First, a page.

UNITED NATIONS (AP) – United Nations and African Union diplomats are pushing anew for peace in Sudan’s war-torn Darfur region after months of stalled efforts that have foundered on the details of a new, hybrid peacekeeping force.

The first step in the new effort will be to “instill a sense of importance of reducing the level of violence so that … we can create conditions for a political process,” said Jan Eliasson, U.N. special envoy for Darfur.

Eliasson’s and his AU counterpart, Salim Ahmed Salim, met Friday with U.N. Secretary-General Ban Ki-moon, who took office Jan. 1 and has devoted much of his first days on the job to the Darfur conflict that has killed more than 200,000 people and displaced 2.5 million.

The Sudanese government and one of the major rebel groups signed a peace agreement in May. But the pact has provoked months of fighting between rival rebel factions that refused to sign.

“At the end of the day really there can be no military solution to the crisis in Darfur,” Salim said.

Eliasson said he was traveling to Ethiopia over the weekend to meet African Union officials and would head to Sudan on Tuesday.

How the violence can be reduced is a pressing problem, Eliasson and Salim said, but it isn’t the focus of their new mission.

Fighting in Darfur began in February 2003 when rebels from black African tribes took up arms, complaining of decades of neglect and discrimination by Sudan’s Arab-dominated government. The government is accused of unleashing Arab tribal militia known as the janjaweed against civilians in a campaign of murder, rape and arson. The government denies the allegations.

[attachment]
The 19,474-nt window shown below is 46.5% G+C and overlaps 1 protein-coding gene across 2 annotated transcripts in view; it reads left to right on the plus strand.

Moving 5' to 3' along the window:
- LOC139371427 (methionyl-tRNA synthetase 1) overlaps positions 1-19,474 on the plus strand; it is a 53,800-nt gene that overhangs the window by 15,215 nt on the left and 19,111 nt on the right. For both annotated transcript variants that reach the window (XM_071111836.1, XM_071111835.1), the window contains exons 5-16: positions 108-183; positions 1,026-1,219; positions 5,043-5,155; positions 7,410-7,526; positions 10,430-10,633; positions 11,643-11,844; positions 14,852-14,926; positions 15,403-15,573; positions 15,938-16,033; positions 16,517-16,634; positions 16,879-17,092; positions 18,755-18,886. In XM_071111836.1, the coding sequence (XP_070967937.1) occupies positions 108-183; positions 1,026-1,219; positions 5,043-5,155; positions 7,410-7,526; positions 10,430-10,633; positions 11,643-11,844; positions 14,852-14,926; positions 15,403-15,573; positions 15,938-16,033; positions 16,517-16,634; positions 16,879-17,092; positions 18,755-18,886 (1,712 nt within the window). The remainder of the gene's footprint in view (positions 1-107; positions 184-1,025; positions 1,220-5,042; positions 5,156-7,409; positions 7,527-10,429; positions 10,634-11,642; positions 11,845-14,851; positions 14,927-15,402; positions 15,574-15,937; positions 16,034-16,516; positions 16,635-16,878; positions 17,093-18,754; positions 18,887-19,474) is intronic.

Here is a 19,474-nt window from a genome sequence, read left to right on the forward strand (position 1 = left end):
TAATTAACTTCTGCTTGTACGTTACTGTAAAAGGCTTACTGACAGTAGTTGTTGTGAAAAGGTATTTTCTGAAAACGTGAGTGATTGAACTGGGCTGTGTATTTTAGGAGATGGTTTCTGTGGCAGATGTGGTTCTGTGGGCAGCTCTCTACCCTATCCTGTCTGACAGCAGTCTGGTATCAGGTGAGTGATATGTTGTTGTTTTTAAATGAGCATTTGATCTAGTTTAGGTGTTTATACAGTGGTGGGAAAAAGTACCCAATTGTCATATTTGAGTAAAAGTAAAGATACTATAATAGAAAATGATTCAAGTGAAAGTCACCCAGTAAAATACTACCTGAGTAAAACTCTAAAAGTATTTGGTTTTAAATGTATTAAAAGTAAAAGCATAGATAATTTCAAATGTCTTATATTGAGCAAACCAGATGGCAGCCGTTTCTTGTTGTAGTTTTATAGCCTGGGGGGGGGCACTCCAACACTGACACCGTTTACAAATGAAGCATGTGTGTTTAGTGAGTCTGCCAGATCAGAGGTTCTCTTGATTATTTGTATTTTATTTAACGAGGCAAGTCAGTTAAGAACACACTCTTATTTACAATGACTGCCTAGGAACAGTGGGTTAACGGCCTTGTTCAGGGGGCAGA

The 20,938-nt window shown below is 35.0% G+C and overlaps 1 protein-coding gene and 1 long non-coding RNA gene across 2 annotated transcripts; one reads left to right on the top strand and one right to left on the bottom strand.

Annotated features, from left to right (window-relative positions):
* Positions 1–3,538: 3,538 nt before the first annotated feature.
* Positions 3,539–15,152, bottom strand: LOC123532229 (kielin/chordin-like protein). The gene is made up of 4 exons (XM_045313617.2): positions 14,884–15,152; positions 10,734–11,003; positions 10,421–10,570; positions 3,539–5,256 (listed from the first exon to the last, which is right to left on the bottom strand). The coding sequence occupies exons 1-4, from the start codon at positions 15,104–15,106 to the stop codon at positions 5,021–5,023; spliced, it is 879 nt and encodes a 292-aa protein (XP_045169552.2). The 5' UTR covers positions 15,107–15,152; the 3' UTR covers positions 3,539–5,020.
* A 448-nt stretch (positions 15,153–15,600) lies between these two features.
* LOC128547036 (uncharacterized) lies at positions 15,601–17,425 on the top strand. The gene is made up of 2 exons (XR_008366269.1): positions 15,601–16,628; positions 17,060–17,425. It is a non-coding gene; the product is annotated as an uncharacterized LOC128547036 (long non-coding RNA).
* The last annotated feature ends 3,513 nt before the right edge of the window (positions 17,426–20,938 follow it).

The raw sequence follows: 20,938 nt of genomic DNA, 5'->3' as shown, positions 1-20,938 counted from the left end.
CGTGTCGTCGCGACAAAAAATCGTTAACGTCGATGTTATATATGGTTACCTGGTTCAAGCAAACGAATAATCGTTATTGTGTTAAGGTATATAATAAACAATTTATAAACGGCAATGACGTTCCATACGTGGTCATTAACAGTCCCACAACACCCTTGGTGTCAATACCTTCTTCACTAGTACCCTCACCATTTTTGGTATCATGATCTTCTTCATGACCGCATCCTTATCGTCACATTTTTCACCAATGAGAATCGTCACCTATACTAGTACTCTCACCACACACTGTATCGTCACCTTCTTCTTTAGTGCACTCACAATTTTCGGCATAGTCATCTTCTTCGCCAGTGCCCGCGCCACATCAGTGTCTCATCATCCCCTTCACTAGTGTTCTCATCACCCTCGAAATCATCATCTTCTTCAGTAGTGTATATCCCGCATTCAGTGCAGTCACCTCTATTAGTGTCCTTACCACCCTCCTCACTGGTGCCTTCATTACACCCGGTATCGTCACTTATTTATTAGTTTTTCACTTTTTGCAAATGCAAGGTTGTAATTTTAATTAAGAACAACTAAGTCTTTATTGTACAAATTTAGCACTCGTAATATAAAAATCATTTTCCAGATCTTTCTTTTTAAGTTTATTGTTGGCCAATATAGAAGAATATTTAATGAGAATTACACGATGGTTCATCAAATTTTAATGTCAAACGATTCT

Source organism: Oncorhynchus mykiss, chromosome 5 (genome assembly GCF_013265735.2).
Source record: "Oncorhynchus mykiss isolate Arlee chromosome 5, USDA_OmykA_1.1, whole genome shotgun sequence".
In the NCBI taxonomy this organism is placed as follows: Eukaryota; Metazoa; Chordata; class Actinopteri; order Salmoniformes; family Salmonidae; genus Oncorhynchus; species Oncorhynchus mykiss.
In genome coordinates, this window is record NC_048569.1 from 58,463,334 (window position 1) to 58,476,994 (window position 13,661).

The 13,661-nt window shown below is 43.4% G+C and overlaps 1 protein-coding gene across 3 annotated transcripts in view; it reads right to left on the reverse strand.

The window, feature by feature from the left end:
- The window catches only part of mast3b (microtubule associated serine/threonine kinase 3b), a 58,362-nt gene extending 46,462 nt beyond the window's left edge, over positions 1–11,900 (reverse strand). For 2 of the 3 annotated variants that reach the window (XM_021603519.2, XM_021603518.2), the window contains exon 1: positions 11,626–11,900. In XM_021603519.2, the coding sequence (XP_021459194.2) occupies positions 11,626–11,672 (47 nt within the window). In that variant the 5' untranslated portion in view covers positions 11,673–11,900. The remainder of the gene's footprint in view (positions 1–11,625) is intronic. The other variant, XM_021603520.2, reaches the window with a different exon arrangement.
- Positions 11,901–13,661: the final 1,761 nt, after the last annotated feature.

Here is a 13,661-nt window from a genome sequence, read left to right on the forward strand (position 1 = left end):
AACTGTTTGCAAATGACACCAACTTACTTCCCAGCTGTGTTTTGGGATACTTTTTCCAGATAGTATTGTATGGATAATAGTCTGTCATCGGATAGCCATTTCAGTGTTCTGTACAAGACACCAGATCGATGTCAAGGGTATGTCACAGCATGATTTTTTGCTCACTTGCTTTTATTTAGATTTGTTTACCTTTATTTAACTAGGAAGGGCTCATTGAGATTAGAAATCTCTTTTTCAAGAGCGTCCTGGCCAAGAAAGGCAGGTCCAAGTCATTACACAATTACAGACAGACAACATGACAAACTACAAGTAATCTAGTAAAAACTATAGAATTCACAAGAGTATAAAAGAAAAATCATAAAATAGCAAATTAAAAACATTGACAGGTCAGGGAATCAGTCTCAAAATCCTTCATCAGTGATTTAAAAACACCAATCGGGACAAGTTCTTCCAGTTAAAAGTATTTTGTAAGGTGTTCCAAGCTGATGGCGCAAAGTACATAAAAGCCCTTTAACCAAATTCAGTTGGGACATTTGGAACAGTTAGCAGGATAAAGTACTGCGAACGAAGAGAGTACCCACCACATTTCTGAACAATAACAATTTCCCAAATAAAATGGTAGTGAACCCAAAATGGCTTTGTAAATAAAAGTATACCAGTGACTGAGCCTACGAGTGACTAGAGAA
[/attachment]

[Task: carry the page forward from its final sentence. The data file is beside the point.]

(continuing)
A poorly equipped and financed African Union force of 7,000 has been unable to bring security to region, and the conflict has spilled over into neighboring Chad.

Al-Bashir rejected a U.N. Security Council resolution in August that called for more than 20,000 U.N. peacekeepers to replace the overwhelmed AU force, claiming a U.N. force would compromise Sudan’s sovereignty and try to recolonize the country.

Annan then proposed a three-step U.N. package to beef up the African Union force, culminating with the deployment of a 22,000-strong “hybrid” AU-U.N. force.

Last month, al-Bashir sent a letter to Annan appearing to endorse the package. But Sudan’s U.N. Ambassador Abdalmahmood Abdalhaleem later told reporters that the hybrid force must be smaller and have no U.N. peacekeepers in traditional blue helmets, only African troops supported by U.N. technical and logistical experts.

The U.N. is going ahead with the first phase of the package that will provide the AU with about 140 military officers and U.N. police, 36 armored personnel carriers, night-vision goggles and global positioning equipment. A second, larger support package that could include several hundred U.N. military, police and civilian personnel and aircraft is being discussed.

Ideally, Salim said, a cease-fire would be needed to facilitate peace talks, but short of that, a de-escalation of the violence is essential. He said strengthening the African Union force was crucial to that goal.

But he said the U.N. and AU could not wait for that to happen before trying to bring the parties together, especially those that did not sign the peace deal.